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Schneider finds QSL card


In October I shared Windom native Maria Schneider's quest to find her father Carl's QSL card.
QSL cards were used by old ham radio operators. According to Wikipedia, QSL cards are: "written confirmation of either a two-way radio communication between two amateur radio stations or a one-way reception of a signal from an AM radio, FM radio, television or shortwave broadcasting station. It also can confirm the reception of a two-way radio communication by a third party listener. A typical QSL card is the same size and made from the same material as a typical postcard, and most are sent through the mail as such."
You'll remember that Maria was searching for her father's ham radio QSL card because she had written a piece for her new album titled "CQ CQ, Is Anybody There?" She wanted to use a graphic of the card in the book that will accompany her first double album, "Data Lords."
She solicited my help, hoping that expanding the search in my column, might result in someone locally having her father's card.
I checked a couple of possibilities, but they were fruitless. I never heard anything more until last week when I got an email from Maria.
Low and behold, someone came up with her father's QSL card (inset photo above), but a different one that she expected.
"This stranger emerged with Dad's card from the Navy!" Maria writes. "Different number (which he explained that back then if you moved to a new state, I think he said you got a new number.) He liked the card and decided to research Dad - and saw my article in the Citizen (my column) looking for Dad's QSL. Is that amazing or what!"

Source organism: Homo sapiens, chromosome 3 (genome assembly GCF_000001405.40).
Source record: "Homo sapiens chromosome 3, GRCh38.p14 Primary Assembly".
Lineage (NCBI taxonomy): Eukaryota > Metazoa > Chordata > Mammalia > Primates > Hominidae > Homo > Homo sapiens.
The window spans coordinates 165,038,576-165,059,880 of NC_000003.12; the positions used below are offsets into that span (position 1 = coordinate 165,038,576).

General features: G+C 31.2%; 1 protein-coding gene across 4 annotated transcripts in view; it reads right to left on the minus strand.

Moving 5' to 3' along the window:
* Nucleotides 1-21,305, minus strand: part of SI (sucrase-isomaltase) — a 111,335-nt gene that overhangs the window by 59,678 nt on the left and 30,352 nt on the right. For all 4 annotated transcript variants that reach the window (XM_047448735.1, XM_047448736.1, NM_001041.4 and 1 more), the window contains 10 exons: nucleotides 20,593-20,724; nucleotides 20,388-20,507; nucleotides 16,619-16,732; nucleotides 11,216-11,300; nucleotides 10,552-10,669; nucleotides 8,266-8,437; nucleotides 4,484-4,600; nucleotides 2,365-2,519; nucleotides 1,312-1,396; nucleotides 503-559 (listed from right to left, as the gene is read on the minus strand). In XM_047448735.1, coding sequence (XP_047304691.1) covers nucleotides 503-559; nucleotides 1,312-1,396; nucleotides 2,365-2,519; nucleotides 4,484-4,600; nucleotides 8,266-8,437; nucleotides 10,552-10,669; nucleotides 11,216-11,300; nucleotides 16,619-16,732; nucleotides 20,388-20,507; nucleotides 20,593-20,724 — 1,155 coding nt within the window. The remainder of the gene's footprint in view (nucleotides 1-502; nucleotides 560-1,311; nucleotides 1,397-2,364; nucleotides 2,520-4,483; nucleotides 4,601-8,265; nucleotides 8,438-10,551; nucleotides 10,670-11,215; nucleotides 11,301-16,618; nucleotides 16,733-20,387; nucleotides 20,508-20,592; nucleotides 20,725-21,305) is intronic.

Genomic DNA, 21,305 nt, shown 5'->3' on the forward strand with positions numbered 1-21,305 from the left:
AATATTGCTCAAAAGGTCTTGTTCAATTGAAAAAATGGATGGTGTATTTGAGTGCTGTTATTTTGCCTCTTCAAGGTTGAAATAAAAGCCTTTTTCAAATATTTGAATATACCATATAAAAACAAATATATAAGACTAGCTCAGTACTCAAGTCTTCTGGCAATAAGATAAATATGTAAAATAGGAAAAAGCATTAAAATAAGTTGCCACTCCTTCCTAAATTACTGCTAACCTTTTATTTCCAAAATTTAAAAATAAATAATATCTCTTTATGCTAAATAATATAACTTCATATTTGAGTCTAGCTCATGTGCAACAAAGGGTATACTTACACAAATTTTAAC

Well, one thing led to another and Maria was able to get at least a digital image of the card.
Maria was truly excited to get the card and she explains the picture on the card: "What's crazy is Dad didn't become a pilot until years later when he was hired by Kimberly Clark to work at the plant in Windom, and they said they needed him to become a pilot. And he made insanely tall towers in our yard (look at his drawing of this tower) . . . and then there is the martini . . . ha! It's all there - prophetic - even his handwriting. I guess there were a lot of planes at his naval base."
Here's another little twist to this story. As I mentioned, Maria wanted to include her dad's QSL card in the book that goes with the album. However, by the time she learned someone had the card, it would have been too late to include it because the project would have been sent to the printers.
"Would have been" is the operative phrase here.
There was an engineering problem with the record that set the entire project back a month. That also delayed printing the book, which now allows her to include a copy of the card in the book.
How about that!
When I shared Maria's search, I thought that perhaps someone locally might read my column and have a card in their collection. I never had a clue that someone far away would read my column online and have a connection to the card. Here's one instance when the internet proved a great benefit.
'Data Lords' album
Maria is wrapping up work on her first double album. I said in my October column that the album was scheduled to come out in April, but it now appears it will be coming out a month later.
There's another connection to Maria's project that includes a Windom tie.
Windom native and artist Aaron Horkey is doing the artwork for the album. His art has a huge following as evidenced by his exhibit opening at the Remick Gallery in Windom in September. The opening drew a whopping 300 guests from all over the country.
Maria says Aaron's "artwork on this is stunning!"




 

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